The United Nations Has Not Issued An Organ Trafficking Alert
The purported alert is fabricated and the UN denied ever issuing any such alert.
A purported alert from the United Nations about the killing of migrant workers in the Middle East for organ harvesting has been shared on Facebook and Twitter hundreds of times. The posts also warns people about fake agencies who offer employment abroad but kill the victims and remove their organs. The claim is false: the purported alert is fabricated and the UN denied ever issuing any such alert.
The purported alert was published on Facebook here on March 2, 2021.
Also Read: No, Hackers Cannot Post Facebook Comments As You Without You Seeing It
The post's caption reads: "#SHAREtoSaveLives Join : MediCall Health Solutions."
The supposed alert, which features the UN's logo, reads:
"UNITED NATIONS ALERT
"The black market for parts of the human body is booming in the Middle East. A kidney now costs 262,000 dollars (131 million CFA francs); the heart costs 119,000 dollars(60 million CFA francs) and the liver costs 157,000 dollars (79 million CFA francs). Beware of fake foreign agencies promising to make you work abroad. They process your papers, pay your plane ticket and just take you abroad pretending they want to find you a job, but instead, they kill their victims, recover all the precious parts of their bodies. Many people have been offered jobs in the Middle East and so far their families have been unable to locate them. SHARE TO SAVE LIVES
A screenshot taken on March 9, 2021, of the misleading Facebook post.
The same image of the purported alert was also shared here, here and here on Facebook and here and here on Twitter.
However, the claim is false. The purported alert is fabricated and the UN denied it issued any such alert.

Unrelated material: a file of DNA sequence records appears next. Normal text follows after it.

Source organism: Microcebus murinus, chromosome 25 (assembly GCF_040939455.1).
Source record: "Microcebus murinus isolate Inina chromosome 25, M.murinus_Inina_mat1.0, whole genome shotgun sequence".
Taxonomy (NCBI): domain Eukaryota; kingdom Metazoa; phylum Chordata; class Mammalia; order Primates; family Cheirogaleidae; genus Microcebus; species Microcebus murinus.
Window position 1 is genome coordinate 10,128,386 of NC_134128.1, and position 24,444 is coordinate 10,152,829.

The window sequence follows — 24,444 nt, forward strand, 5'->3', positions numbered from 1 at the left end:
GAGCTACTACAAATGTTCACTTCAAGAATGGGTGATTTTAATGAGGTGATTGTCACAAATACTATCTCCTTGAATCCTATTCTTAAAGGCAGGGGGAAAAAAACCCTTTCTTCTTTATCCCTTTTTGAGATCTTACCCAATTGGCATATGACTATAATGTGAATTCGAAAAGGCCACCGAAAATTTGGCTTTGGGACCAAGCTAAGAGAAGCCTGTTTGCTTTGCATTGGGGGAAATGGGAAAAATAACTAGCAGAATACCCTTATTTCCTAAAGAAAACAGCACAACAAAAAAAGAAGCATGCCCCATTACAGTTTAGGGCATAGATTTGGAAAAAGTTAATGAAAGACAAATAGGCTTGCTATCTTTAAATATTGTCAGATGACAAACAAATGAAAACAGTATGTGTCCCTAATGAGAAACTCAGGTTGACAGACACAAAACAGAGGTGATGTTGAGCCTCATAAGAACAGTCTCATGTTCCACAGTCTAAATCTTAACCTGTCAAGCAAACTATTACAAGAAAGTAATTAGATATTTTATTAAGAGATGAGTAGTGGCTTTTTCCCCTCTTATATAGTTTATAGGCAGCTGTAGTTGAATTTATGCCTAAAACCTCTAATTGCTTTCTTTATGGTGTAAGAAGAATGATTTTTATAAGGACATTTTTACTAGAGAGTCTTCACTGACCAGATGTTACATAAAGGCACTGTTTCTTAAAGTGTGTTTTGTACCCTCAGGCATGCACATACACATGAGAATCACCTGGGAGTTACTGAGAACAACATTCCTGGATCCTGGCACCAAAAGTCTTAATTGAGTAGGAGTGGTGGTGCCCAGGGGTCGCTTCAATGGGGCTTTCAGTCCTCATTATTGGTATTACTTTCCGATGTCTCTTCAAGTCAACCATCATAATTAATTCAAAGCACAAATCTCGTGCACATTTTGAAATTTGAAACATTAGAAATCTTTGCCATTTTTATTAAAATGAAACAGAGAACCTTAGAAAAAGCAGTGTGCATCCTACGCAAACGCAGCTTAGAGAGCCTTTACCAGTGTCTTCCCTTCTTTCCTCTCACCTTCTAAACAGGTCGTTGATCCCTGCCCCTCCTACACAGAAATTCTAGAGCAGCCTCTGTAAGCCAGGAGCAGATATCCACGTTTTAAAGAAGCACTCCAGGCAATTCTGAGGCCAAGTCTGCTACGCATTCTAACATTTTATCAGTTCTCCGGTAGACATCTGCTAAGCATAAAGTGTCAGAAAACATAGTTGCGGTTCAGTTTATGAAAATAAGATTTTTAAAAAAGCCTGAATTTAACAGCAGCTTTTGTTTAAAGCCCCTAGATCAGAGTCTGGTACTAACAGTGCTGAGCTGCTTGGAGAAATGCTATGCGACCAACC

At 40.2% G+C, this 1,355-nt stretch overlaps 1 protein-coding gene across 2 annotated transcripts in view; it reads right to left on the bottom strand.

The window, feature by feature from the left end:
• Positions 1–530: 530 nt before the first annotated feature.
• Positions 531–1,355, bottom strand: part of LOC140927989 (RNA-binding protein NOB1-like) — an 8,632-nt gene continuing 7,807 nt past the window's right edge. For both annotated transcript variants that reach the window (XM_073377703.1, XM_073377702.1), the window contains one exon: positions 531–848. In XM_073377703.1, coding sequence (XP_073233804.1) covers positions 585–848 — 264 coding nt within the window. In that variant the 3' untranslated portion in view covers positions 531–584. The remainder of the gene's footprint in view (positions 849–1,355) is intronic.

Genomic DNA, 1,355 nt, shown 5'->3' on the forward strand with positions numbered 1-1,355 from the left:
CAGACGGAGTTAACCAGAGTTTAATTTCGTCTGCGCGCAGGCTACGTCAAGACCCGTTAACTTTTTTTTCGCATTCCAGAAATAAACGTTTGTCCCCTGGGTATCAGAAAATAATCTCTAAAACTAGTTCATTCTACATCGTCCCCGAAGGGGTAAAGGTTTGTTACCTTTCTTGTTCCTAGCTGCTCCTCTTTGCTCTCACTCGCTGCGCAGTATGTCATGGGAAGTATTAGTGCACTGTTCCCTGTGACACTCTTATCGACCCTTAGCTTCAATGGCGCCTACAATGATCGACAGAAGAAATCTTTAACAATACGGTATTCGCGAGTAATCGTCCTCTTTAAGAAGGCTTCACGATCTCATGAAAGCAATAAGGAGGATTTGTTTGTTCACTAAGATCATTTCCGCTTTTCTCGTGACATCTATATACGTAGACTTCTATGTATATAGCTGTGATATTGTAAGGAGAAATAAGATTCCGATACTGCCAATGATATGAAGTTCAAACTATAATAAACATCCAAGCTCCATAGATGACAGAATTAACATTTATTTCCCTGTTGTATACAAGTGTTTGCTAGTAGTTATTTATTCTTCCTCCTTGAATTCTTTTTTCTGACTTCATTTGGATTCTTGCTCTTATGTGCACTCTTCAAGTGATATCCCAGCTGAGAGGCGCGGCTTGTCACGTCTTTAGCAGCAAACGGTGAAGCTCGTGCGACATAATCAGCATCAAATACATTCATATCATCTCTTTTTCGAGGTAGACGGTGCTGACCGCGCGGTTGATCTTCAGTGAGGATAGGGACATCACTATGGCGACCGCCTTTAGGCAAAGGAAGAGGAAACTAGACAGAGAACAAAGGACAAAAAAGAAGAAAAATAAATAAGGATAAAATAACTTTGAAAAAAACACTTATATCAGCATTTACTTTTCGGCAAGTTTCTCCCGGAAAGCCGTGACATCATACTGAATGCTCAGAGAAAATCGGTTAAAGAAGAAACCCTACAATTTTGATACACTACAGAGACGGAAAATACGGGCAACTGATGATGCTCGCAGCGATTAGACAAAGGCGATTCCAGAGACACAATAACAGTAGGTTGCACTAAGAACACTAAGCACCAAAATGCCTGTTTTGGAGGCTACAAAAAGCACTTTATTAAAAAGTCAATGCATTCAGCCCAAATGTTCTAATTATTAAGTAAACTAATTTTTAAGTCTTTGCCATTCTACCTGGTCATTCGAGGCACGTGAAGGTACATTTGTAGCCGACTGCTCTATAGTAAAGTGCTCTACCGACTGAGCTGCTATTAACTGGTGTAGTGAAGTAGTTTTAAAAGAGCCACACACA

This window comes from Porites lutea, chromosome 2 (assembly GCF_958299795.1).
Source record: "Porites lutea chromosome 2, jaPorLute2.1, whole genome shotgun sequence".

The link to a UNODC (United Nations Office on Drugs and Crime) webpage given at the end of the fake alert shows an error page and doesn't show any alert about organ trafficking.
Also Read: This Video Does Not Show Israeli Troops Bombing Palestinian Mosque
Below is a screenshot of the error page linked from the UNODC webpage address:
A screenshot taken on March 10, 2021, of the webpage address leading to an error message on UNODC website.
An archived version of the UNODC webpage, seen here, shows a brief about organ trafficking and the response of the Working Group on Trafficking in Persons established in 2011.
Below is a screenshot of the archived webpage of UNODC:
A screenshot taken on March 10, of the archived webpage of UNODC
UNODC Pakistan spokesperson Rizwana Asad also denied the claim. "We are looking into it and sure put some alert on social media about this fake item," he told AFP on March 10, 2021.
Further keyword searches found that the fake alert also circulated in 2019 with false attribution to Ikechukwu Attah, an official of the International Organisation for Migration (IOM) in Nigeria. The statement was published in this report by Turkey's Anadolu Agency and this report by Nigeria's online news portal Independent.
However, Attah told BBC Pidgin here that he was shocked to see Nigerian journalists quoted him as purportedly making the statement.
"No news spreads faster than fake news. The latest is that the news making rounds that the International Organization for Migration had warned Nigerians to stay vigilant and be careful of numerous fake travel agencies in the country, is fake news," the BBC Pidgin report reads.
Also Read: Front Page Of The Times Doctored To Share COVID-19 Vaccine Misinfo
"BBC Pidgin confirmed this after a discussion with Ikechukwu Attah, the National Protocol Officer of IOM in Nigeria. Attah expressed shock that Nigerian journalists quoted him as purportedly making the statement.
"Reports in many daily newspapers, as well as on social media, claimed that IOM had released a statement regarding unscrupulous people recruiting Nigerians thorough fake foreign travel agencies with promises to provide them with better jobs, and from that exposing them to danger, including harvesting their organs."
IOM's Public Information Officer Jorge Galindo also confirmed that the statement was wrongly attributed to the agency.
"The information from April 2019 quoting IOM Nigeria belongs to an online news article that was circulated via WhatsApp, and was wrongly attributed to IOM," Galindo told AFP in an email on March 10, 2021.
"In the last three years, IOM Nigeria has assisted more than 500 Nigerians returning from the Middle East, most of whom are vulnerable migrants including victims of trafficking. However, IOM Nigeria has not seen any account of beneficiaries being victims of organ trafficking."
Do you always want to share the authentic news with your friends?